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I have developed face recognition algorithms by using pre-built libraries in Python and open CV. However, suppose if I want to make my own neural network algorithm for face recognition, what are the steps that I need to follow?

I have just seen Andrew Ng's course videos (specifically, I watched 70 videos).

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  • $\begingroup$ Please elaborate what do you mean by neural network algorithm. Do you mean the architecture, learning algorithm or the activity rule. It seems that you want to build an architecture, i guess. $\endgroup$
    – naive
    Aug 18 '19 at 6:21
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My implementation to increase detection on video is using object tracking algorithms.

More specifically, first, I detect the object using a trained classifier. Then I track the object with the KCF algorithm. If the object tracker misses the object, again I call for the classifier.

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For the Construction of Deep Learning Models

Backbone Deep Learning models which can be applied to a variety of deep learning tasks (including facial recognition) have been implemented in a range of libraries available in Python. I'm assuming by constructing your own algorithm you mean a novel implementation of the model structure. Taking the PyTorch framework as an example, some common pretrained models are available here:

https://github.com/pytorch/vision/tree/master/torchvision/models

To train a novel face recognition model you could follow the tutorial for object detection available here: https://pytorch.org/tutorials/intermediate/torchvision_tutorial.html and make changes to the model.

In the tutorial they use model features from the library in the following section of code:

# load a pre-trained model for classification and return
# only the features
backbone = torchvision.models.mobilenet_v2(pretrained=True).features

For the simplest example torchvision.models.AlexNet.features look like this:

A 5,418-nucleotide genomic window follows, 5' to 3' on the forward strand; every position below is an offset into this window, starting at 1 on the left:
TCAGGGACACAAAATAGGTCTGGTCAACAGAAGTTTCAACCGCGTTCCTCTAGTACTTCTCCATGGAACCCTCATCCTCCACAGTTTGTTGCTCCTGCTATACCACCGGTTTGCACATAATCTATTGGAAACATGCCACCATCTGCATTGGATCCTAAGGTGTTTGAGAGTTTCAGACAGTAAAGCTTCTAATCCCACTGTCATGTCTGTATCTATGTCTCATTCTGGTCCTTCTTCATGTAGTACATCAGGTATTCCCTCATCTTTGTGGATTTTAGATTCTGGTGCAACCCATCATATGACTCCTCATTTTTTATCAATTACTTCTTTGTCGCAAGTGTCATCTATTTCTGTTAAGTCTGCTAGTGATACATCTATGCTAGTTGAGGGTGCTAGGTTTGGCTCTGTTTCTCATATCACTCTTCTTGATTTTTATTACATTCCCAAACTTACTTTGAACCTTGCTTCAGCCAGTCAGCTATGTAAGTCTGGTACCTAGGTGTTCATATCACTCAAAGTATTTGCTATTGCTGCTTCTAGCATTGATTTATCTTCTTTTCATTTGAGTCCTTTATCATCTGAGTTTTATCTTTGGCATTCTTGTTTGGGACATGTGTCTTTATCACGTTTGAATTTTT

self.features = nn.Sequential(
            nn.Conv2d(3, 64, kernel_size=11, stride=4, padding=2),
            nn.ReLU(inplace=True),
            nn.MaxPool2d(kernel_size=3, stride=2),
            nn.Conv2d(64, 192, kernel_size=5, padding=2),
            nn.ReLU(inplace=True),
            nn.MaxPool2d(kernel_size=3, stride=2),
            nn.Conv2d(192, 384, kernel_size=3, padding=1),
            nn.ReLU(inplace=True),
            nn.Conv2d(384, 256, kernel_size=3, padding=1),
            nn.ReLU(inplace=True),
            nn.Conv2d(256, 256, kernel_size=3, padding=1),
            nn.ReLU(inplace=True),
            nn.MaxPool2d(kernel_size=3, stride=2),
        )

Adding or subtracting layers from this backbone feature extractor would result in a new "algorithm" for object detection. If you want to know exactly what mathematical operation each of these layers is performing you can look at the PyTorch documentation. For example, in the case of nn.Relu layer: https://pytorch.org/docs/stable/generated/torch.nn.ReLU.html

Applies the rectified linear unit function element-wise:

$$ ReLU(x)=(x)^{+}=max(0,x)$$

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You could try building Siamese network and train it on a large set of faces.

Two identical networks are used; one taking the known signature for the person, and another taking a candidate signature. The outputs of both networks are combined and scored to indicate whether the candidate signature is real or a forgery. The deep CNN are first trained to discriminate between examples of each class. The models are then re-purposed for verification to predict whether new examples match a template for each class. Specifically, each network produces a feature vector for an input image, which are then compared using the L1 distance and a sigmoid activation. Similar goes with face.

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    $\begingroup$ Hi. It's nice that you're trying to help, but we expect users to provide answers with more useful information. So, please, explain why Siamese networks are potentially useful to solve the task. $\endgroup$
    – nbro
    Sep 7 '20 at 17:48
  • $\begingroup$ Two identical networks are used, one taking the known signature for the person, and another taking a candidate signature. The outputs of both networks are combined and scored to indicate whether the candidate signature is real or a forgery. The deep CNN are first trained to discriminate between examples of each class. .The models are then re-purposed for verification to predict whether new examples match a template for each class.Specifically, each network produces a feature vector for an input image, which are then compared using the L1 distance and a sigmoid activation.Similar goes with face $\endgroup$ Sep 7 '20 at 18:03
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    $\begingroup$ @PratheeshKumar Welcome to AI Stack Exchange! - use edit to add those details to your existing answer. The goal is to create good questions and good answers that match, and you are encouraged to edit your answer to make it as good as it can be. The comments here are for us to discuss what would make the answer better. $\endgroup$ Sep 7 '20 at 18:19
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    $\begingroup$ I've moved your comment into the answer itself, to make the answer as a whole a bit more complete (as suggested by Neil) $\endgroup$
    – Dennis Soemers
    Sep 13 '20 at 10:23

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